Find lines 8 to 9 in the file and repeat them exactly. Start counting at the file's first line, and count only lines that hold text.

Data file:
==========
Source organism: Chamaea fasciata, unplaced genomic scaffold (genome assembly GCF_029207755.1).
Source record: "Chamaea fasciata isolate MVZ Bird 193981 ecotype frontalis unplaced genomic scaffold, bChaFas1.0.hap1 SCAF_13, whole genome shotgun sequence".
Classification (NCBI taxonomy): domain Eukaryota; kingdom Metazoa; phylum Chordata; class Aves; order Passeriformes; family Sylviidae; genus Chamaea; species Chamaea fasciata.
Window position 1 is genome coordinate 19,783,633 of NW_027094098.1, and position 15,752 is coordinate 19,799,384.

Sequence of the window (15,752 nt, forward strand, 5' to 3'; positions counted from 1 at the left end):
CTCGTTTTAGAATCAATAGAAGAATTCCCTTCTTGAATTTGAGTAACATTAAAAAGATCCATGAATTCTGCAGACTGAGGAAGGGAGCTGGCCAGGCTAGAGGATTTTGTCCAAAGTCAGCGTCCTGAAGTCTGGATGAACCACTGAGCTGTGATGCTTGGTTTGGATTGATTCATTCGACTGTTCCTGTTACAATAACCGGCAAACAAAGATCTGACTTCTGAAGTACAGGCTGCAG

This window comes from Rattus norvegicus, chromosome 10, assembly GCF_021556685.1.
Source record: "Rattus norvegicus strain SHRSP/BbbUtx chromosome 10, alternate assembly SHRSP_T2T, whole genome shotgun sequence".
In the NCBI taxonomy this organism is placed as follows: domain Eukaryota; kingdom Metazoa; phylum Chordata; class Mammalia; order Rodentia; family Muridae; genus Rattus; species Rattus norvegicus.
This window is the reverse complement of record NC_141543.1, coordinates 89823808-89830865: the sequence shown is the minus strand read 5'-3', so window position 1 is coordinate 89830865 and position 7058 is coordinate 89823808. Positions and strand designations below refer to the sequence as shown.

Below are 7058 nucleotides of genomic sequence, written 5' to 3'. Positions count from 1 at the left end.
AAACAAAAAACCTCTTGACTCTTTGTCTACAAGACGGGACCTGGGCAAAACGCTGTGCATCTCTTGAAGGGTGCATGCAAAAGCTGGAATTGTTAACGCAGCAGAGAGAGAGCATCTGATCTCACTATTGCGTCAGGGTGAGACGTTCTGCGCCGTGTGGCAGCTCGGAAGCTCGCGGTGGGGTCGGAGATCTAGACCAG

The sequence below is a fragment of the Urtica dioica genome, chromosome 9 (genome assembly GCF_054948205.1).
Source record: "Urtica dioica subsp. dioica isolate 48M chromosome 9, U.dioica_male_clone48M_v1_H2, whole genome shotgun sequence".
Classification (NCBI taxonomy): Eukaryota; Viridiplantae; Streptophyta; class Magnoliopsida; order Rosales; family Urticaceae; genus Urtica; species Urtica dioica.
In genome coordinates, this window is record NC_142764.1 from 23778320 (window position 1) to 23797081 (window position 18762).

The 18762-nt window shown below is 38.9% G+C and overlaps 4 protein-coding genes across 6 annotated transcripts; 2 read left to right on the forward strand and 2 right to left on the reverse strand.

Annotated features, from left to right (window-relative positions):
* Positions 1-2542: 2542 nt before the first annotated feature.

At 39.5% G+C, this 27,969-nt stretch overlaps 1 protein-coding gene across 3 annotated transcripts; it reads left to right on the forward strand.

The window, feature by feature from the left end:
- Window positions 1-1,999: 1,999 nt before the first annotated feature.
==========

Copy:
Source record: "Rattus norvegicus strain SHRSP/BbbUtx chromosome 10, alternate assembly SHRSP_T2T, whole genome shotgun sequence".
In the NCBI taxonomy this organism is placed as follows: domain Eukaryota; kingdom Metazoa; phylum Chordata; class Mammalia; order Rodentia; family Muridae; genus Rattus; species Rattus norvegicus.